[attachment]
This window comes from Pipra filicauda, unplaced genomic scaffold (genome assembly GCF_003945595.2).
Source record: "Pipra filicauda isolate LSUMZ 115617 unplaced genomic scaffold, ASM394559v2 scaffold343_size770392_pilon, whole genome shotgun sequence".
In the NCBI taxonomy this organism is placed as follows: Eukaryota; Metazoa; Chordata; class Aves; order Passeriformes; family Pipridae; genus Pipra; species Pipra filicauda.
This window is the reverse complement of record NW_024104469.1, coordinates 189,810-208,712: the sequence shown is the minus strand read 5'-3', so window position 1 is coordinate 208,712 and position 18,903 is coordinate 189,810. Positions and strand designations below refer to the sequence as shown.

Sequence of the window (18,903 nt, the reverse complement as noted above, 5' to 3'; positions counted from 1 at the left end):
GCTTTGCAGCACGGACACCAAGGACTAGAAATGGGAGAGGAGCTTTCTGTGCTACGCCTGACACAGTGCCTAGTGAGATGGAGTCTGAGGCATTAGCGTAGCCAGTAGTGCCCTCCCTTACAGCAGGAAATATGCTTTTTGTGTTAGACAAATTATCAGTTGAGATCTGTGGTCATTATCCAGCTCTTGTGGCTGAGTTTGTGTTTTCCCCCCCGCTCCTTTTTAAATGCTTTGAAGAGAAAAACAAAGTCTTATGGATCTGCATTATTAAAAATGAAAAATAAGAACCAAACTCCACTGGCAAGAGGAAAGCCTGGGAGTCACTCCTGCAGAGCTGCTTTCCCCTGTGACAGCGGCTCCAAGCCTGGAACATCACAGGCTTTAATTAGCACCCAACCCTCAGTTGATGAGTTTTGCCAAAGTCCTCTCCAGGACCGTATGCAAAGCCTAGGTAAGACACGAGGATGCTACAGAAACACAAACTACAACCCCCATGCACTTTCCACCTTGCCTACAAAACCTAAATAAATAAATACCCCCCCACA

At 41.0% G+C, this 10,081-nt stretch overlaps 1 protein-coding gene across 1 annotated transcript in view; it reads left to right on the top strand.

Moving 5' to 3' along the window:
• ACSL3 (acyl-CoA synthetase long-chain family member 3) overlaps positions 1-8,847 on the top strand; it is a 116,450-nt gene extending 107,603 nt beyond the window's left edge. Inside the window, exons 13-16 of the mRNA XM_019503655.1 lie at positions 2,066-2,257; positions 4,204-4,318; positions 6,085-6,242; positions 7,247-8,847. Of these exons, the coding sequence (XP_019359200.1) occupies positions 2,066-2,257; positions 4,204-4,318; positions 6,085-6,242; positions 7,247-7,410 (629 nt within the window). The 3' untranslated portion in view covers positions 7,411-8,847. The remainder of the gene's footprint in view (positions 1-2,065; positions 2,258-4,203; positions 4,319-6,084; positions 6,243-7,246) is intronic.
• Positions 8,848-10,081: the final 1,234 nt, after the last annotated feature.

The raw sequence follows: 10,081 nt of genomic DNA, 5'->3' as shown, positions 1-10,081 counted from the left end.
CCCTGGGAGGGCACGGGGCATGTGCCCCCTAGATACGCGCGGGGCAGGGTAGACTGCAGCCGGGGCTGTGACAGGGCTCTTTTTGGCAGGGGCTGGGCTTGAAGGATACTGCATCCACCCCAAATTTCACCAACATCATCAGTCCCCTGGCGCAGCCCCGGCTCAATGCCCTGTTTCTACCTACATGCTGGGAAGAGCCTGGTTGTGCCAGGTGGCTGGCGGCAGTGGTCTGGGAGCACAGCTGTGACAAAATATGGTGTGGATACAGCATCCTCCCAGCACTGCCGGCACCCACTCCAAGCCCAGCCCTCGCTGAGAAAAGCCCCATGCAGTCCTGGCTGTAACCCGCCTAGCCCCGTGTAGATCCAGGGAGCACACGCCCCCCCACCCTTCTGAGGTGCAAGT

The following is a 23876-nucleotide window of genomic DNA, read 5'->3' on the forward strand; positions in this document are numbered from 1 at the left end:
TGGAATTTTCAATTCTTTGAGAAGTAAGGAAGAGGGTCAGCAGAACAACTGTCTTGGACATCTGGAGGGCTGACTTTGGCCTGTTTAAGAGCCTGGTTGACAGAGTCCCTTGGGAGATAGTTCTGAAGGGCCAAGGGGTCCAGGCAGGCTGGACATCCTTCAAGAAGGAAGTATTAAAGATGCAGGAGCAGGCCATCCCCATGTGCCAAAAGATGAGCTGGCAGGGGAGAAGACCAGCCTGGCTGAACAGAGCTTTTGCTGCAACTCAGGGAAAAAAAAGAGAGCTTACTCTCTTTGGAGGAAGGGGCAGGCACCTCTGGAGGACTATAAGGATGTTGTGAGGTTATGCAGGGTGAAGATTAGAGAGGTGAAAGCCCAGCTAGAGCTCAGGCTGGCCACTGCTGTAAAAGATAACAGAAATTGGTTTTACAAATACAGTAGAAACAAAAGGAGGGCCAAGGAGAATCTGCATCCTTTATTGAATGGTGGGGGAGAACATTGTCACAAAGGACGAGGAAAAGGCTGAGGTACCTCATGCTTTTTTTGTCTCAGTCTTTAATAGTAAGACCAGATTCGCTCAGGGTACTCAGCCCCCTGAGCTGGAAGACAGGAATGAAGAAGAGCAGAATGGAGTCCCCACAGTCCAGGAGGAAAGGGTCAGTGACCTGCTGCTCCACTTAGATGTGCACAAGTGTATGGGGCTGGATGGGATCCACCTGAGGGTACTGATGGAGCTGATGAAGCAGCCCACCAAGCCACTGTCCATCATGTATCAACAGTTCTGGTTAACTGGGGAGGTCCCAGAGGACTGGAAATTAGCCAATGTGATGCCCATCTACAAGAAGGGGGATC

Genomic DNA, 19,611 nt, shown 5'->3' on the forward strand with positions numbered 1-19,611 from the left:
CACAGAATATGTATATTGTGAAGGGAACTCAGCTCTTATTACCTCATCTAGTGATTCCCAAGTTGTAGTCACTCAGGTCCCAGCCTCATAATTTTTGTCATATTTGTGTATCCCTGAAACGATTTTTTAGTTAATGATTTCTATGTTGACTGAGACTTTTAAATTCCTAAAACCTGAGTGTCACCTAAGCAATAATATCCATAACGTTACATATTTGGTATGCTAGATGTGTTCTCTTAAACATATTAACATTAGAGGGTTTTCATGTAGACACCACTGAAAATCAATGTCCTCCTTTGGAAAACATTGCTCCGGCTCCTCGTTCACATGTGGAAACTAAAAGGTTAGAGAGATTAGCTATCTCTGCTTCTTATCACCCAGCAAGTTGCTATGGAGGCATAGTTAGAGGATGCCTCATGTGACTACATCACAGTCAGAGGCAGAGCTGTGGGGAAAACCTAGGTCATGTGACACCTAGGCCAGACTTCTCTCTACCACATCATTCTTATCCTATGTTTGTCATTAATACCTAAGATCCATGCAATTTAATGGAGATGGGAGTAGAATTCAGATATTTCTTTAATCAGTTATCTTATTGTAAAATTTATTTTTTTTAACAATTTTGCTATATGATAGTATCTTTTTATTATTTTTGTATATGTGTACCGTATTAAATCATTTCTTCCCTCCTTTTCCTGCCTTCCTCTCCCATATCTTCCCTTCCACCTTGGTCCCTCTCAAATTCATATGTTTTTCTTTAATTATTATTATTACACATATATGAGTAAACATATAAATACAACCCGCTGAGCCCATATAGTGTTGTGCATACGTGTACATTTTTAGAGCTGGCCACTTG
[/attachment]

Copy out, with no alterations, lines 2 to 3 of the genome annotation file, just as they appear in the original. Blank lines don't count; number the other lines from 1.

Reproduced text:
Source record: "Pipra filicauda isolate LSUMZ 115617 unplaced genomic scaffold, ASM394559v2 scaffold343_size770392_pilon, whole genome shotgun sequence".
In the NCBI taxonomy this organism is placed as follows: Eukaryota; Metazoa; Chordata; class Aves; order Passeriformes; family Pipridae; genus Pipra; species Pipra filicauda.